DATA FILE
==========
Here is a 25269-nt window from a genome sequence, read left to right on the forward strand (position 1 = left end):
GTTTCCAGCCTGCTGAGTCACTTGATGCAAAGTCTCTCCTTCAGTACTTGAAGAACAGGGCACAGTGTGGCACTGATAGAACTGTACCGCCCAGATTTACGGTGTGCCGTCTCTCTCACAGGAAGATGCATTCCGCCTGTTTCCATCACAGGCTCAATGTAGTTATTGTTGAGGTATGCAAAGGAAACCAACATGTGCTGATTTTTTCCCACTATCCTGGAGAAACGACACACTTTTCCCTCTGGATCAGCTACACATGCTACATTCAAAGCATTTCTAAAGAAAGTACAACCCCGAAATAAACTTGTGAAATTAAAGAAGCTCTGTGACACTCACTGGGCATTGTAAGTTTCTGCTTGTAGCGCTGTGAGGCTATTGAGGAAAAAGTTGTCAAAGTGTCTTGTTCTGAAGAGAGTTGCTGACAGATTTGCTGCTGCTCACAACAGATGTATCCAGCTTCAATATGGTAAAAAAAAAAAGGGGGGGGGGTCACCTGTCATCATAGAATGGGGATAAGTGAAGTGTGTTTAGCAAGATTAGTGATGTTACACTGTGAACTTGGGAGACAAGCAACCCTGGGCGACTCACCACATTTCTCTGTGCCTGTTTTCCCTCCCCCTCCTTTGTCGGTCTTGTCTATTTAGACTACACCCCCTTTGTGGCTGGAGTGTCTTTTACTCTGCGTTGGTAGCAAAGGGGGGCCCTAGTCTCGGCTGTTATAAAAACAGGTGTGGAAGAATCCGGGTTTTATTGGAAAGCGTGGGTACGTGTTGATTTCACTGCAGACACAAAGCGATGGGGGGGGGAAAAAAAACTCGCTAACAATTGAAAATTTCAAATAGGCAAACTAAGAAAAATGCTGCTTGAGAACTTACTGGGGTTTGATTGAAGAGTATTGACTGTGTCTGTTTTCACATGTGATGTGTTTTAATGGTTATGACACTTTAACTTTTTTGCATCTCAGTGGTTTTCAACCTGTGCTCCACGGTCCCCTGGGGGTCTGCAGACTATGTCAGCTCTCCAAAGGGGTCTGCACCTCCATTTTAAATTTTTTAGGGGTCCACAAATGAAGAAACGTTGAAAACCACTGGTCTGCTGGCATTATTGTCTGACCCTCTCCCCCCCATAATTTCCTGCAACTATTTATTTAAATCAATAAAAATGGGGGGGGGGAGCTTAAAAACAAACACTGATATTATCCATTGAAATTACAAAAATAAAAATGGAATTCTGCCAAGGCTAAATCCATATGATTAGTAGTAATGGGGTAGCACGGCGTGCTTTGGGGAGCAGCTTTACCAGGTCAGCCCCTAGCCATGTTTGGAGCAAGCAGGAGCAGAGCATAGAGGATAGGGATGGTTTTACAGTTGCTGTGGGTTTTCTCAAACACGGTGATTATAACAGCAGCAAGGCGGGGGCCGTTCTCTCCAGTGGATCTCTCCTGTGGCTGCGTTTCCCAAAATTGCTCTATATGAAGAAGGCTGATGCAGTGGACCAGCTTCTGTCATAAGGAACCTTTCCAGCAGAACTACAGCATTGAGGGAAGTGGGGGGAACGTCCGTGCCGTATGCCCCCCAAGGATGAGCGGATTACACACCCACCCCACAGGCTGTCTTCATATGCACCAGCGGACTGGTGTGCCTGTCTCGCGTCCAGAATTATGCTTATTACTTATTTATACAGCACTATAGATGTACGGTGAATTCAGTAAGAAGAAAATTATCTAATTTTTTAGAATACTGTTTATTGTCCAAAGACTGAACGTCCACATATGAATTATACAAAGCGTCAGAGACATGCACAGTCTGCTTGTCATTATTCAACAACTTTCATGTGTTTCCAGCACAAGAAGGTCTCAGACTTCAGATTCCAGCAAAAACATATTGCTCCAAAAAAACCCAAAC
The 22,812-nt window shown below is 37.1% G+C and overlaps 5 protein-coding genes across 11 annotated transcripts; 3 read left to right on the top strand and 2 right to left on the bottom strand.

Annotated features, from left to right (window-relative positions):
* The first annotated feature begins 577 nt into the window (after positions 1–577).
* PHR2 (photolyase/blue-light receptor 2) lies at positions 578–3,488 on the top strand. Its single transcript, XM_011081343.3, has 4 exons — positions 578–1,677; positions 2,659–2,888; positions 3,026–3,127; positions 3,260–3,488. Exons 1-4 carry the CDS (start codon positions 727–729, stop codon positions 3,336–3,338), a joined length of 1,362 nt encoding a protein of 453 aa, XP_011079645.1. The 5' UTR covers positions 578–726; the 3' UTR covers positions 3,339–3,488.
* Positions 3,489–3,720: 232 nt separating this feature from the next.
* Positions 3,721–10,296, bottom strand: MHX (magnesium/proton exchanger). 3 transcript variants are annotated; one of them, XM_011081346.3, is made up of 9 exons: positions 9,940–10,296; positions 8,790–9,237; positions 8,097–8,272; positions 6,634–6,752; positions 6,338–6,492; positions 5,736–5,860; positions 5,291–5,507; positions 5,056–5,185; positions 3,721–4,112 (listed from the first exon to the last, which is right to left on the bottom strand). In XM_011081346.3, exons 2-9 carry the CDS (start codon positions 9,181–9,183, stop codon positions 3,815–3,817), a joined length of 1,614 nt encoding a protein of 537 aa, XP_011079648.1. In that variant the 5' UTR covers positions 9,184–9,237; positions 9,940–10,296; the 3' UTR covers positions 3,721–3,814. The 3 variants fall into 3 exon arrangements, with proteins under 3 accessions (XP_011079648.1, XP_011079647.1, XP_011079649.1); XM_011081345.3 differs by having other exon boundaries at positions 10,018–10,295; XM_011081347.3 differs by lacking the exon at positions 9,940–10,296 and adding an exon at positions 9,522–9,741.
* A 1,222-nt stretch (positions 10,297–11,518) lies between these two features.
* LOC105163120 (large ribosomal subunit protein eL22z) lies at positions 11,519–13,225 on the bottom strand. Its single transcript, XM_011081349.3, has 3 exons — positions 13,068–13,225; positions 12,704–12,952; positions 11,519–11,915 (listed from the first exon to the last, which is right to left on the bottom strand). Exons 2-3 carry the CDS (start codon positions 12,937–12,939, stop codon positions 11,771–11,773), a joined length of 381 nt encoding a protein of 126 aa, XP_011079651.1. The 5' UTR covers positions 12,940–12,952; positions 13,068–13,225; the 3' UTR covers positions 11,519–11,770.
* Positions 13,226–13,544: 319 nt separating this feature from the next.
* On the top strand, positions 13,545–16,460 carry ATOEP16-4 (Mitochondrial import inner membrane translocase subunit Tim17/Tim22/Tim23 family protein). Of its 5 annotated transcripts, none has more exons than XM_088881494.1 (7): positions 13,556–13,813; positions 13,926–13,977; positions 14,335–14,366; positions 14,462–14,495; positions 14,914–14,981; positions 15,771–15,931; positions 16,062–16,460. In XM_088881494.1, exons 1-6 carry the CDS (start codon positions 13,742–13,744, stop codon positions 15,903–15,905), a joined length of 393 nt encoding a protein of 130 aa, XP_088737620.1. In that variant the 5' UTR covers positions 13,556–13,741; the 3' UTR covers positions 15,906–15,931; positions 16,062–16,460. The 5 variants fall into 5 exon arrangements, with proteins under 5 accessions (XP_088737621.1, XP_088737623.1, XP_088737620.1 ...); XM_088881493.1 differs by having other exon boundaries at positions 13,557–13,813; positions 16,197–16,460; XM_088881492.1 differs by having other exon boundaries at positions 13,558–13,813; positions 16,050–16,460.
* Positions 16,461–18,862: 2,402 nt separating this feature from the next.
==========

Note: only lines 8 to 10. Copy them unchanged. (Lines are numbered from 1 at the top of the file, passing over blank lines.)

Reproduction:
* Positions 3,721–10,296, bottom strand: MHX (magnesium/proton exchanger). 3 transcript variants are annotated; one of them, XM_011081346.3, is made up of 9 exons: positions 9,940–10,296; positions 8,790–9,237; positions 8,097–8,272; positions 6,634–6,752; positions 6,338–6,492; positions 5,736–5,860; positions 5,291–5,507; positions 5,056–5,185; positions 3,721–4,112 (listed from the first exon to the last, which is right to left on the bottom strand). In XM_011081346.3, exons 2-9 carry the CDS (start codon positions 9,181–9,183, stop codon positions 3,815–3,817), a joined length of 1,614 nt encoding a protein of 537 aa, XP_011079648.1. In that variant the 5' UTR covers positions 9,184–9,237; positions 9,940–10,296; the 3' UTR covers positions 3,721–3,814. The 3 variants fall into 3 exon arrangements, with proteins under 3 accessions (XP_011079648.1, XP_011079647.1, XP_011079649.1); XM_011081345.3 differs by having other exon boundaries at positions 10,018–10,295; XM_011081347.3 differs by lacking the exon at positions 9,940–10,296 and adding an exon at positions 9,522–9,741.
* A 1,222-nt stretch (positions 10,297–11,518) lies between these two features.
* LOC105163120 (large ribosomal subunit protein eL22z) lies at positions 11,519–13,225 on the bottom strand. Its single transcript, XM_011081349.3, has 3 exons — positions 13,068–13,225; positions 12,704–12,952; positions 11,519–11,915 (listed from the first exon to the last, which is right to left on the bottom strand). Exons 2-3 carry the CDS (start codon positions 12,937–12,939, stop codon positions 11,771–11,773), a joined length of 381 nt encoding a protein of 126 aa, XP_011079651.1. The 5' UTR covers positions 12,940–12,952; positions 13,068–13,225; the 3' UTR covers positions 11,519–11,770.